Do mRNA Vaccines Contain Human Cells?
The Pfizer and Moderna pure mRNA synthesis do not not use any stem cells. The vaccines from AstraZeneca and Johnson & Johnson vaccines use adenovirus as a vehicle to deliver spike protein genes to the cells and these viruses need to grow in those cells. After culturing the adenovirus it is harvested from the cells and then purified to contain only the virus vehicle and does not contain any human cells and do not increase risk of strokes. The initial cell line for AstraZeneca did come from human kidney cells. However, they were obtained over 50 years ago and the current iteration does not contain any human cells.
mRNA-Based Genetic Reprogramming
mRNA technology allows quickly testing hundreds of potential vaccine targets. Furthermore, we can combine various mRNAs, each of which encodes a distinct pathogen antigen, into a single vaccine. For the first time in history, its possible test for genetic abnormalities and train the human immune system to combat numerous weak points in a pathogen by using an mRNA-based vaccine. The first mRNA vaccine candidates against malaria and tuberculosis that combine well-known and novel targets are expected to start clinical trials later this year. If successful, the effort might alter how we prevent these diseases and eventually help to eradicate them.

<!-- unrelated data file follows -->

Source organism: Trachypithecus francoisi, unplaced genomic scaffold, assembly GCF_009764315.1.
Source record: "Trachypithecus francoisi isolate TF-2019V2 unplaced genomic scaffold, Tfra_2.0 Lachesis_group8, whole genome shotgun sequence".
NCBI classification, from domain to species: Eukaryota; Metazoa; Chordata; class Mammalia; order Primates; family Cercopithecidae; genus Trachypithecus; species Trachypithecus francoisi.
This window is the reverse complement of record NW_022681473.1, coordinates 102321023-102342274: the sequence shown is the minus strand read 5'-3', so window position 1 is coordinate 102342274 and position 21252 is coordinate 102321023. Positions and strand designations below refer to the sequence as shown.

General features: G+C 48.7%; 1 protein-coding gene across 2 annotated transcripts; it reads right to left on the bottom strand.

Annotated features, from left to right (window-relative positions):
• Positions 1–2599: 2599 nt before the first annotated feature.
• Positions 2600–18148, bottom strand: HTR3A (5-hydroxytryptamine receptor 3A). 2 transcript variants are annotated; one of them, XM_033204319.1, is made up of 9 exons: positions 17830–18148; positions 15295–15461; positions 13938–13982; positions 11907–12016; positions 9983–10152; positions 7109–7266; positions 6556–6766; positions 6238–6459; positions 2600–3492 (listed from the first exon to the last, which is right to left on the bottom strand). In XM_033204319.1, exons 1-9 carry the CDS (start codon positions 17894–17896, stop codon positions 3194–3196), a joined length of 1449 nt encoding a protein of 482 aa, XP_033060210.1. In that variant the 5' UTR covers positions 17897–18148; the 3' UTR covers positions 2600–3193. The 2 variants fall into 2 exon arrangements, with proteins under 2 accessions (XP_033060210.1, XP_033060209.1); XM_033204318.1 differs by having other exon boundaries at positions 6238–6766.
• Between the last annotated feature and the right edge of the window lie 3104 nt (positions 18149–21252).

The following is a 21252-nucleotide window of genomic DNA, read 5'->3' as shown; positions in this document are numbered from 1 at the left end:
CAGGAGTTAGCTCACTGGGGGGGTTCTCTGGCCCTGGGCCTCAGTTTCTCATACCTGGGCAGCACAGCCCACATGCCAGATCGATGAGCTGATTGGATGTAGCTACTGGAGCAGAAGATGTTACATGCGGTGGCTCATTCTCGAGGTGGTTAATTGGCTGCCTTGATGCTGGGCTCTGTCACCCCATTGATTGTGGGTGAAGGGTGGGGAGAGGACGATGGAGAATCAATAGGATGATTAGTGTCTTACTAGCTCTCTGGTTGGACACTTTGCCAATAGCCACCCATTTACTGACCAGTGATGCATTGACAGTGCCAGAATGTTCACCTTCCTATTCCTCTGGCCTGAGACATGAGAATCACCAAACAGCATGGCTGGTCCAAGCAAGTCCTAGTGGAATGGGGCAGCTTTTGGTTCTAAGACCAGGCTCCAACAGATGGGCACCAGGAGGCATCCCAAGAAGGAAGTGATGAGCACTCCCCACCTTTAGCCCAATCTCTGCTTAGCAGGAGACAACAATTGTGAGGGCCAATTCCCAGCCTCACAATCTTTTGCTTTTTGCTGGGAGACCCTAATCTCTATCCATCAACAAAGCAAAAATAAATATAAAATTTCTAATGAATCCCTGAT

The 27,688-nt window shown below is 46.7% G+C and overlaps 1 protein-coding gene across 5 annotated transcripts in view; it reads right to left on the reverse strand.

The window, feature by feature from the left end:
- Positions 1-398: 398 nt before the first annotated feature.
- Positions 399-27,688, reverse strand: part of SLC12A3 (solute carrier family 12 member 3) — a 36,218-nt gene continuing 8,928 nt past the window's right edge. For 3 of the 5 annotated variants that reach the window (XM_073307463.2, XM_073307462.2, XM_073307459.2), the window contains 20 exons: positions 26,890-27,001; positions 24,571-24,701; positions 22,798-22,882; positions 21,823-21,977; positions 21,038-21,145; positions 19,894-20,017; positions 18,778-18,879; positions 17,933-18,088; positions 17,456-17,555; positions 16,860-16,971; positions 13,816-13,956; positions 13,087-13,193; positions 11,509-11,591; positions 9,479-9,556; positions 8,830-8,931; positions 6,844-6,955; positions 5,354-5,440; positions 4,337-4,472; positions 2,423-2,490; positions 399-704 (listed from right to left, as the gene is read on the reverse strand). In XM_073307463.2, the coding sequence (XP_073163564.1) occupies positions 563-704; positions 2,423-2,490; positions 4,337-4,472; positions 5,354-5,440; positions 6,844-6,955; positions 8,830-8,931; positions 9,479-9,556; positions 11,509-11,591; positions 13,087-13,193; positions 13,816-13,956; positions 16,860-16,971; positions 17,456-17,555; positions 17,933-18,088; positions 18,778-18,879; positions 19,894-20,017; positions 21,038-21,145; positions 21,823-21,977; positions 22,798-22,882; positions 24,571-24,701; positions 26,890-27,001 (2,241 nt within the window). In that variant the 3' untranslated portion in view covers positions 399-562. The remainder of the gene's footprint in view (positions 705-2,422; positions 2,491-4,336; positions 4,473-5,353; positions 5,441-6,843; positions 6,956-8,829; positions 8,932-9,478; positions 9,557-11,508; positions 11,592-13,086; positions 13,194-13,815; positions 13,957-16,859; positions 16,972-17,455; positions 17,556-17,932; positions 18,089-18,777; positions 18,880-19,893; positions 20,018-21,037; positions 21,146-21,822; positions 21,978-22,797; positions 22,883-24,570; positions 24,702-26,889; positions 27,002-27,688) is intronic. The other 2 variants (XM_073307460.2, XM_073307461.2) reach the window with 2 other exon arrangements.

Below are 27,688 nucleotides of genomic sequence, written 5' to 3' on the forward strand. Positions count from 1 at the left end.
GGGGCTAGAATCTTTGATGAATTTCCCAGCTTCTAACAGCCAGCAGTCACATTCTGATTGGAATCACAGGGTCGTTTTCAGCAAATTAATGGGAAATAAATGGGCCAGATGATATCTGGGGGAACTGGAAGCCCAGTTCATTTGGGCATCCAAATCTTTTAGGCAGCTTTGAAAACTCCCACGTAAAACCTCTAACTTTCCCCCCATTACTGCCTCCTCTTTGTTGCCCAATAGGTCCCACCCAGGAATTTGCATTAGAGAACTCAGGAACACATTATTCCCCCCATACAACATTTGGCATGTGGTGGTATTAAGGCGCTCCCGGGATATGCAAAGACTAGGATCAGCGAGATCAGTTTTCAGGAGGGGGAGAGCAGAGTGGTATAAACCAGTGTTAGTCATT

mRNA splicing treatments are also being used in targeted cancer treatments for:
- Kidney Cancer
- Lung Cancer
- Liver Cancer
- Pancreatic Cancer
- Prostate Cancer
- Colorectal Cancer
- Multiple Myeloma
The benefits of using mRNA cancer therapies are that they can be tailored exactly to individual patient needs by triggering a desired response by the patients immune system to attack the tumor cells in the body without the harmful side effects of traditional chemotherapy.
Other mRNA vaccine based treatments that are currently being developed include:
- RSV (respiratory syncytial virus)
- Zika Virus
- Epstein-Barr virus
- Parkinson’s Therapy
Thanks to the recent advancement, mRNA technology will be accessible to everyone worldwide and have a direct impact on people’s daily lives.
Published Clinical Citations
 ^Qin S, Tang X, Chen Y, Chen K, Fan N, Xiao W, Zheng Q, Li G, Teng Y, Wu M, Song X. mRNA-based therapeutics: powerful and versatile tools to combat diseases. Signal Transduct Target Ther. 2022 May 21;7(1):166. doi: 10.1038/s41392-022-01007-w. PMID: 35597779; PMCID: PMC9123296.
 ^Saita S, Maeakhian S, Silawan T. Temporal Variations and Spatial Clusters of Dengue in Thailand: Longitudinal Study before and during the Coronavirus Disease (COVID-19) Pandemic. Trop Med Infect Dis. 2022 Aug 8;7(8):171. doi: 10.3390/tropicalmed7080171. PMID: 36006263; PMCID: PMC9414305.
 ^Coppin L, Leclerc J, Vincent A, Porchet N, Pigny P. Messenger RNA Life-Cycle in Cancer Cells: Emerging Role of Conventional and Non-Conventional RNA-Binding Proteins? Int J Mol Sci. 2018 Feb 25;19(3):650. doi: 10.3390/ijms19030650. PMID: 29495341; PMCID: PMC5877511.
 ^Fan XY, Lowrie DB. Where are the RNA vaccines for TB? Emerg Microbes Infect. 2021 Dec;10(1):1217-1218. doi: 10.1080/22221751.2021.1935328. PMID: 34036874; PMCID: PMC8216257.